Local immigration services to get boost with Catholic Charities group
Aspen Times Staff Writer
The hole in services left by the sudden demise last year of Asistencia Para Latinos continues to be filled in by other agencies, both nonprofit and for-profit.
The latest addition to the mix of service agencies is the Western Slope office of Catholic Charities, which is poised to begin offering immigration-counseling services as soon as this spring.
Tom Ziemann, director of the regional Catholic Charities, said that advertisements for a paralegal will run statewide in the coming weeks.
Once hired, the paralegal will be based in Glenwood Springs and assist immigrants in Roaring Fork and Eagle valleys in their dealings with the U.S. Immigration and Naturalization Service. The paralegal will work closely with Catholic Charities’ Denver-based immigration attorney.
“This is a service I feel is needed in both valleys, and that people would be willing to drive to Glenwood Springs as a central location to receive assistance,” Ziemann said.
Catholic Charities – Western Slope is a 2-year-old offshoot of the Archdiocese of Denver’s Catholic Charities. The Denver chapter of the organization has been providing INS-certified immigration services for 22 years, Ziemann said in a Feb. 8 letter to the Pitkin County commissioners.
The new paralegal position is being funded by federal and local governments. So far, the agency has secured an $18,000 grant from the federal government. Catholic Charities has received verbal commitments of financial support from a number of local governments, Ziemann said.
The Aspen Valley Community Foundation is also looking closely into providing support for the endeavor, said Marcie Musser, president of the foundation’s board of directors.
“I’ve got some verbal commitments out there, we just need some firm commitments,” Ziemann said. “But we feel good about getting going with this position right now.”
Unlike Asistencia Para Latinos and Servicos Para Hispanos, the for-profit organization that sprung up in the wake of its demise, Catholic Charities is certified to provide immigration counseling by the INS Board of Immigration Appeals.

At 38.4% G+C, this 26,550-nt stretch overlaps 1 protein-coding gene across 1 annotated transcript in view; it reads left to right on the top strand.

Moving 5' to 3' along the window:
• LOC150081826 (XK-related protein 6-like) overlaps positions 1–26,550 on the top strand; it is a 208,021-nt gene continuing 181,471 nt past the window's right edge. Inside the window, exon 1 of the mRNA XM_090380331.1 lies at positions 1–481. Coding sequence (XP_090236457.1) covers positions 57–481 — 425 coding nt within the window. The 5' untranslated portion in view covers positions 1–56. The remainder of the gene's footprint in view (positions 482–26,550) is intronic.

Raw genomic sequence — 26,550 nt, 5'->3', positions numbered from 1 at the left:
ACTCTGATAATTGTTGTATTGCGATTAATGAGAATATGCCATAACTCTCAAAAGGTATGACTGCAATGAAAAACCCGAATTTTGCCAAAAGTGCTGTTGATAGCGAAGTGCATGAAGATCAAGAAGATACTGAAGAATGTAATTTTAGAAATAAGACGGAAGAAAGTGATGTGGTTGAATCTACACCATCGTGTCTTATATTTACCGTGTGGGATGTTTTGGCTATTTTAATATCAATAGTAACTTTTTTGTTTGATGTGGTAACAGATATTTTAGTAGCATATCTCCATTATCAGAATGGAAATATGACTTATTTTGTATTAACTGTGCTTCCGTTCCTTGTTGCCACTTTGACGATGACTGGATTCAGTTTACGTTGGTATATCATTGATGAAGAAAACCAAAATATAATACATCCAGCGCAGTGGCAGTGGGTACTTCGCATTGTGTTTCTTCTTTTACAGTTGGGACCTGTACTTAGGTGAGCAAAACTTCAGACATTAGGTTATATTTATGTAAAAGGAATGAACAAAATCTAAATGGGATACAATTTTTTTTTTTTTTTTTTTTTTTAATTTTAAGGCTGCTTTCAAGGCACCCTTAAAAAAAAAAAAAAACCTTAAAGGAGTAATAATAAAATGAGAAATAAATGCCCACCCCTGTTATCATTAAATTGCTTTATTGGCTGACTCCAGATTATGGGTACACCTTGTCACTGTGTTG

Servicos Para Hispanos does have an INS-trained employee who assists people with their immigration paperwork. Servicos Para Hispanos director Debbie Wycoff could not be reached for comment.
The Catholic Charities paralegal will help people organize citizenship papers, educate victims of domestic violence about their enhanced status under U.S. immigration law, and straighten out problems with visas. The services are not limited to those of the Catholic faith, Ziemann said.
He said once those services are up and running, Catholic Charities’ next step will be to raise money for an advocate/case manager and a bilingual receptionist at the Glenwood office.
The advocate/case manager will provide referral services and help immigrants adjust to their new culture. Ziemann said a similar position is currently being set up in Avon with a $25,000 grant from Eagle County.
The new advocate/case manager there will be required to set up daylong orientation seminars for immigrants – hopefully with the support of local businesses – to school them on the basics of navigating American society.
“The idea behind this is to prevent problems before they occur,” Ziemann said. “If you’re dealing with a Mexican police officer on a highway somewhere, I imagine it’s a lot different than it is here.”
Ideally, he said, companies will pay their immigrant employees to attend the class. In return, the seminar will generate employees who are more savvy and less likely to miss time at work.
Ziemann said the money has yet to be secured for a similar position for the Roaring Fork Valley.
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